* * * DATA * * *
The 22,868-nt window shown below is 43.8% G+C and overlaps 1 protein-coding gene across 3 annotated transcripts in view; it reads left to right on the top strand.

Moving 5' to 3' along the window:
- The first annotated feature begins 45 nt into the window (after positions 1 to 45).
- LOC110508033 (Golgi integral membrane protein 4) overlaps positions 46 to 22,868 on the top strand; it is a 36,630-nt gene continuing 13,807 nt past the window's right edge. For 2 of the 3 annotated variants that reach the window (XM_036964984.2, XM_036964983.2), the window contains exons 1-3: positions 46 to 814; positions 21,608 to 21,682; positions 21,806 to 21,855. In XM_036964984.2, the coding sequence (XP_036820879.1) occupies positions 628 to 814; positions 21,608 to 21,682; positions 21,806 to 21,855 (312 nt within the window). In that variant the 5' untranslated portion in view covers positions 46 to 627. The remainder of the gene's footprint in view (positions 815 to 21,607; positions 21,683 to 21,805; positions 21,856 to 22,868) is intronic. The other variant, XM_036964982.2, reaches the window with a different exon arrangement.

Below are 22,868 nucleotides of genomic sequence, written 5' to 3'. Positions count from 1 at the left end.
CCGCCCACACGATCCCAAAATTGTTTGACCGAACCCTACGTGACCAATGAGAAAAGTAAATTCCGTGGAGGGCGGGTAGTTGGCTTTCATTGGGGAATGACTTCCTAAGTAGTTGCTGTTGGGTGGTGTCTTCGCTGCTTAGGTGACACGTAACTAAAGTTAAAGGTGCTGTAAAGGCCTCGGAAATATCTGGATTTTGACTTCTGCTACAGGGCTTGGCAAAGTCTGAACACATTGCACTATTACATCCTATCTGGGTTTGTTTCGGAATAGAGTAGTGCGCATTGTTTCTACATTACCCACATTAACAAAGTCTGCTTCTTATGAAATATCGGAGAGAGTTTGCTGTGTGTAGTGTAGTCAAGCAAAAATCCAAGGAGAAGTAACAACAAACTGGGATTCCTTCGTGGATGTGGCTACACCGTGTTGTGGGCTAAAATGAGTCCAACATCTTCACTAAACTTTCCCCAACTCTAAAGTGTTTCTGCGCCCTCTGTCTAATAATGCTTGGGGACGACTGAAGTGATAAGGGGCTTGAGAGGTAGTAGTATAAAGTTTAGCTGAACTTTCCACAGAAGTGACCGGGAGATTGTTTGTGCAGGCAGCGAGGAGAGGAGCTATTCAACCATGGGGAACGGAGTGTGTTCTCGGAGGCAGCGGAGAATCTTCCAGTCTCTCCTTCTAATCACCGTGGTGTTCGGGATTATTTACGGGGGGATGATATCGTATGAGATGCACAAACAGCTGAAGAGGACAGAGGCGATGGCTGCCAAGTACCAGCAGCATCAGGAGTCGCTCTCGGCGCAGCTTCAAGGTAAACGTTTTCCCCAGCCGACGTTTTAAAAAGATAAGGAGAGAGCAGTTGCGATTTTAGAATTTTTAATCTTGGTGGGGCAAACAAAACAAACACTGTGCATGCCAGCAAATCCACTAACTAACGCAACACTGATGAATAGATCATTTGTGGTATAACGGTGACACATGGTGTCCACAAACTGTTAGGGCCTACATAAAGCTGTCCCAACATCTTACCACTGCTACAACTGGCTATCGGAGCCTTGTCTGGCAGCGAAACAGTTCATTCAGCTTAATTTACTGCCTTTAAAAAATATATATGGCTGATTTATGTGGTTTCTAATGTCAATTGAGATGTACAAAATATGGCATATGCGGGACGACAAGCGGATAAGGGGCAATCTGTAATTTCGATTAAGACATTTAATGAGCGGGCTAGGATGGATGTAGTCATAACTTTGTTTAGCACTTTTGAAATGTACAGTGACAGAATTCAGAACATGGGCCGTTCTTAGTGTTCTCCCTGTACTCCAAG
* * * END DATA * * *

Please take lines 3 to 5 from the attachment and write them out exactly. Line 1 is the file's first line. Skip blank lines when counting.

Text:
- The first annotated feature begins 45 nt into the window (after positions 1 to 45).
- LOC110508033 (Golgi integral membrane protein 4) overlaps positions 46 to 22,868 on the top strand; it is a 36,630-nt gene continuing 13,807 nt past the window's right edge. For 2 of the 3 annotated variants that reach the window (XM_036964984.2, XM_036964983.2), the window contains exons 1-3: positions 46 to 814; positions 21,608 to 21,682; positions 21,806 to 21,855. In XM_036964984.2, the coding sequence (XP_036820879.1) occupies positions 628 to 814; positions 21,608 to 21,682; positions 21,806 to 21,855 (312 nt within the window). In that variant the 5' untranslated portion in view covers positions 46 to 627. The remainder of the gene's footprint in view (positions 815 to 21,607; positions 21,683 to 21,805; positions 21,856 to 22,868) is intronic. The other variant, XM_036964982.2, reaches the window with a different exon arrangement.

Below are 22,868 nucleotides of genomic sequence, written 5' to 3'. Positions count from 1 at the left end.